Supply and Demand Fundamentals to Drive Asphalt Prices for 1996 Paving Season

Dec. 28, 2000
Asphalt is a unique product. Although it represents a small yield, only 3%, of the U.S. refinery system, it is not a simple product to understand. No other petroleum product is affected by so many variables. The resultant supply/demand fundamentals in turn affect the prices of asphalt that materialize in a particular season.

Some of the key variables affecting asphalt include the following:

  • The government is the largest customer of asphalt in the paving sector and affects asphalt through the release of highway funds.
  • The U.S.
Asphalt is a unique product. Although it represents a small yield, only 3%, of the U.S. refinery system, it is not a simple product to understand. No other petroleum product is affected by so many variables. The resultant supply/demand fundamentals in turn affect the prices of asphalt that materialize in a particular season.

Some of the key variables affecting asphalt include the following:

  • The government is the largest customer of asphalt in the paving sector and affects asphalt through the release of highway funds.
  • The U.S. economy affects private sector growth and influences both the paving and the industrial sectors.
  • Pricing of products, such as high sulfur fuel oil, which if strong, could divert vacuum-tower blend stocks from the asphalt market.
  • Economics. Whether or not asphalt is produced depends on the economics at the individual refinery.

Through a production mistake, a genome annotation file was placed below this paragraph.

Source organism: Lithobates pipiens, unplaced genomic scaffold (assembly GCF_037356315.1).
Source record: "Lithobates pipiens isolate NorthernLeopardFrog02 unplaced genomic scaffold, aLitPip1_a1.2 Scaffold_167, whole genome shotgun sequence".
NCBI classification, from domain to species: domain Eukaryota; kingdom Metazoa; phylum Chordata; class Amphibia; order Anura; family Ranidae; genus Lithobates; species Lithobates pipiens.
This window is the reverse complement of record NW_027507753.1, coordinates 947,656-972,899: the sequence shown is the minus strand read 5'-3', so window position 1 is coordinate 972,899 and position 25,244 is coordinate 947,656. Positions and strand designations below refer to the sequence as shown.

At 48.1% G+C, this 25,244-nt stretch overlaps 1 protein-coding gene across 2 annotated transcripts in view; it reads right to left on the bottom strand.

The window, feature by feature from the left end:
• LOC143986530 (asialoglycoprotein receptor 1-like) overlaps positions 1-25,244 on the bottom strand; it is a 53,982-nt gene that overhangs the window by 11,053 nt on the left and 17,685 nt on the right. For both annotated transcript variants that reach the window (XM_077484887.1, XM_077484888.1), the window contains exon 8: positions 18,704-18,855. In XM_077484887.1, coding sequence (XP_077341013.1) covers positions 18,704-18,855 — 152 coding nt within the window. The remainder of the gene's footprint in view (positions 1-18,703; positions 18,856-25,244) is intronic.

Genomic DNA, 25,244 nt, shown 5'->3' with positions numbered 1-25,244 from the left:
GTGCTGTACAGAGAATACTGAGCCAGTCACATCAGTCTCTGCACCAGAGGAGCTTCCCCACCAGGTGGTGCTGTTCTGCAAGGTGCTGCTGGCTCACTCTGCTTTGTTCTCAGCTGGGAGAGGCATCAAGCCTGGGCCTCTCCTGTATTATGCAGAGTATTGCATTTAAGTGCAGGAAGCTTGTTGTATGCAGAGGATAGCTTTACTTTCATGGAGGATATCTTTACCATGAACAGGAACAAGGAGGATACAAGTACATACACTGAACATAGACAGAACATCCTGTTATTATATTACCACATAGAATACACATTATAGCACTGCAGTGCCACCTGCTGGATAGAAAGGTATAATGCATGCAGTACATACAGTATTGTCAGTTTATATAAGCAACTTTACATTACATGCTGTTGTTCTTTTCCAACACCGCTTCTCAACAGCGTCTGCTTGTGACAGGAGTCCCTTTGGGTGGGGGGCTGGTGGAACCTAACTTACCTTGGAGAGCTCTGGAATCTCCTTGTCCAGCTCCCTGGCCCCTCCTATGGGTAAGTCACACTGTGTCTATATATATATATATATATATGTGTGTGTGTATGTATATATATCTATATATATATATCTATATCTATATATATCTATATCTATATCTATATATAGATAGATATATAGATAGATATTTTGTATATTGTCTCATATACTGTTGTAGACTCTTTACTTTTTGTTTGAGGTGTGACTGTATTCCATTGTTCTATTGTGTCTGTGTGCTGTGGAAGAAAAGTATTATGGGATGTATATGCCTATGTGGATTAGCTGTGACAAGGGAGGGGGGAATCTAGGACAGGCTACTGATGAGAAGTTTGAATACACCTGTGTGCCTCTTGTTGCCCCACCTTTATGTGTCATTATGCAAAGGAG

• Transportation. Is there an economical means to move asphalt volumes from areas of surplus to areas of deficit?
  • Crude-oil spreads. Whether the differential between light and heavy crudes makes it economical or uneconomical for a refiner to process heavy crudes that produce asphalt.
  • Specifications, such as the new SHRP specs affecting AC grades, and whether refiners can meet them with ease, and
  • lNatural disasters can affect asphalt in different ways: storms disrupt paving, blizzards deplete transportation budgets, earthquakes can result in redirection away from asphalt and hurricanes encourage increased roofing flux sales.
These and other variables can influence the supply or demand for asphalt and affect prices.

This article will highlight some of the changes in fundamentals over the past few years that will affect the asphalt scenario in the future. It will discuss the 1995 asphalt picture with resultant prices in key consumption regions. Finally, it will outline some of the key variables that can be expected to influence asphalt supply/demand fundamentals in 1996.

Asphalt consumption in the U.S. averaged approximately 31.7 million short tons in 1995. To put this in perspective with other petroleum products, asphalt consumption is about 6.2% of gasoline consumption and 15% of No. 2 oil consumption in the U.S.

Asphalt consumption consists of two key sectors: the paving and the industrial sector, or roofing sector. Paving asphalt demand was close to 85% of total asphalt demand in 1995, and averaged 26.7 million tons in 1995.